My observations are much he same as before. The Jnat edge definitely feels smoother and more comfortable than the diamond paste finish. The edge feel is less pronounced during the shave. The edge also seems to glide better. Post shave there is also a big difference in comfort. The typical post shave tightness is totally gone. I would normally go for a balm to combat any post shave tightness. This effect is noticeably absent with the Jnat. The alum test also seems to confirm that the Jnat edge is gentler on the skin. In terms of shave closeness I cannot tell a difference.

On a pure sharpness basis, the diamond paste seems to have a slight ‘edge’ over the Jnat. There was not much of a difference in the HHT. Both edges pass this test easily. The hair is perfectly lined up and both will clip the hair every time without hesitation. During the tree topping test is where you do see a difference. The Jnat will happily catch hairs on a regular basis making a ting, ting, ting, ting type sound as it goes along. The diamond paste will catch almost all the hairs making a long zzzzzzzzzzzzzziiiing type sound. The diamond past will also grab big clumps and take it off with one gone. I have always been of the thinking that sharper is better. Now I’m starting to think that there is a sweet spot of ideal sharpness. IMO that sweet spot is very very sharp but maybe not quite as ultra sharp as the diamond pasted edge. Afterall we don’t want to cut everything indiscriminately. We want an edge than is sharp enough to easily cut hair and preferably not sharp enough to easily cut or damage the skin. So why does the Jnat edge feel like it has less shaving resistance? This seems counterintuitive. I can only assume that there is less interaction between the blade and the skin but I'm not sure.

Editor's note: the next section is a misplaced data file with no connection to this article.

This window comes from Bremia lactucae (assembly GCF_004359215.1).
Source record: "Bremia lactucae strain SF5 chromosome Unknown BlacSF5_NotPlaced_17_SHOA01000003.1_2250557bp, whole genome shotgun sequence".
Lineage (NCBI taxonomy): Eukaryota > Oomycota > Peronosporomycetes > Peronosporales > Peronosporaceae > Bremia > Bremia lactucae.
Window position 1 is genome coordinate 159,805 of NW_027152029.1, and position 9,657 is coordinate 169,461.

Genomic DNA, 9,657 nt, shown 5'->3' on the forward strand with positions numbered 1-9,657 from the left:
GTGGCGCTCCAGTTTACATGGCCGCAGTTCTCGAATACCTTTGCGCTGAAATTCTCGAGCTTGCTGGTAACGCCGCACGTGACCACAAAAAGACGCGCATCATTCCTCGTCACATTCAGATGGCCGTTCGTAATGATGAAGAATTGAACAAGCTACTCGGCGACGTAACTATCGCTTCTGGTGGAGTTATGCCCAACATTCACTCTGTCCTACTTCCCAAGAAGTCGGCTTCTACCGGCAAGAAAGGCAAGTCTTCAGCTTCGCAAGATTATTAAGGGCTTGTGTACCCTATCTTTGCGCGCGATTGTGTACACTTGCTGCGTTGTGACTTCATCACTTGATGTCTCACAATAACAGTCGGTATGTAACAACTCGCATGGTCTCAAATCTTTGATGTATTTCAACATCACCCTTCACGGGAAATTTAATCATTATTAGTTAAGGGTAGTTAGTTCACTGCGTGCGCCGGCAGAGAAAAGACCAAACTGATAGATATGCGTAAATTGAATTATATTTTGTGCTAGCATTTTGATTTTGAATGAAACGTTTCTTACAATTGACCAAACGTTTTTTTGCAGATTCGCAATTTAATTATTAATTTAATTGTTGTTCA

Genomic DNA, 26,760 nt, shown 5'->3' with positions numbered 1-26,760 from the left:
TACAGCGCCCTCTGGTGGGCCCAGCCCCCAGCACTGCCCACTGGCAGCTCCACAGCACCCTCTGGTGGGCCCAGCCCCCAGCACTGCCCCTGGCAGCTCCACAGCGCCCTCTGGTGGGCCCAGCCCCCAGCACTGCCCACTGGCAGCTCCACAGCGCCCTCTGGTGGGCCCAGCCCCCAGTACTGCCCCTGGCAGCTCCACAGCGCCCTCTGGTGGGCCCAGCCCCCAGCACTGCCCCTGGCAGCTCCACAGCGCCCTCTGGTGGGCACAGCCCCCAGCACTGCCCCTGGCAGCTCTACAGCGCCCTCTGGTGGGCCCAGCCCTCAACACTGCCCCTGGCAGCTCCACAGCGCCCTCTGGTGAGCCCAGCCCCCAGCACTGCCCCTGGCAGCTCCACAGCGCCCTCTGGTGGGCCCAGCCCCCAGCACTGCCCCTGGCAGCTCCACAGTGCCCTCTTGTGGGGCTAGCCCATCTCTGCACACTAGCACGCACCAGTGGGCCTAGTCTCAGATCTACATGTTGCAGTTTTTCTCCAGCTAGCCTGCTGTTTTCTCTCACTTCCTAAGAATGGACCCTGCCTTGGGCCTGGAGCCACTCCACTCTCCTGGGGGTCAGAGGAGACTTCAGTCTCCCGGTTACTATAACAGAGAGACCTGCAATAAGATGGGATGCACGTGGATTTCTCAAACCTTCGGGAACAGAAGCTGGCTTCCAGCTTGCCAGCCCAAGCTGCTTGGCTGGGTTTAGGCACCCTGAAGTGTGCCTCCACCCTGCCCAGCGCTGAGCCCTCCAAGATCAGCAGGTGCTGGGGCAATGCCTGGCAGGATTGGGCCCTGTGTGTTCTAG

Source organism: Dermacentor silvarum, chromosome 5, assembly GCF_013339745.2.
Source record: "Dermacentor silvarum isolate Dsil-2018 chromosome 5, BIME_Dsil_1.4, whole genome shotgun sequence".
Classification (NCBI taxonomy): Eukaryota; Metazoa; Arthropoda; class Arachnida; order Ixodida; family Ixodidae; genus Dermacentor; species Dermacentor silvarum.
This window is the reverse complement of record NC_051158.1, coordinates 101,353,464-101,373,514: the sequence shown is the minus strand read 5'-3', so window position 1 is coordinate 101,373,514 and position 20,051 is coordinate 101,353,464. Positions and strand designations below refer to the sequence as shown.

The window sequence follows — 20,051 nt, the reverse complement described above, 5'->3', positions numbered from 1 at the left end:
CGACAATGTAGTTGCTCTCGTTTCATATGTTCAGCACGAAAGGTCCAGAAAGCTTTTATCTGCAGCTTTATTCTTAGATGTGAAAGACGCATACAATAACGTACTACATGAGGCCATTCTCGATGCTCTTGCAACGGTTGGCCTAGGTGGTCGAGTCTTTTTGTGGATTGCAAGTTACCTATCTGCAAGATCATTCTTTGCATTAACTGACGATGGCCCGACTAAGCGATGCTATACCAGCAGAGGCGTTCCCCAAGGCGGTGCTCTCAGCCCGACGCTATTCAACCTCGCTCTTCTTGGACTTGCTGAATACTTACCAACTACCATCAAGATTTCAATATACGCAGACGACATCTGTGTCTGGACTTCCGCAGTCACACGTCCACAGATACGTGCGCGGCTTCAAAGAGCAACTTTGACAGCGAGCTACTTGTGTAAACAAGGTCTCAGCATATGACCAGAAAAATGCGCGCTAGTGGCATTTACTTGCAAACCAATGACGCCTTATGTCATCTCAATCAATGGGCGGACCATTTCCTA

Again these are initial impressions. I have one stone, from one strata with one nagura. Not a big sample size. I am relatively new to SR shaving and honing with about 200 shaves. Both methods produce great edges for me but, like many others, I prefer the natural edge. I’m still in the honeymoon period with this stone but so far so good.
 
Tomo,

You are describing many similarities to my experiences as well. My edges with 1u film I always thought were sharp enough as compared with my coticule edges which always left me wishing for more sharpness but they had the comfort.

This Wakasa I just picked up recently is giving me consistently sharp edges similar to the 1u film but a level of comfort that exceeds any coticule edge I've had. I've not gone the diamond route, but how you've been describing your jnat edges are exactly what I'm getting off this Wakasa.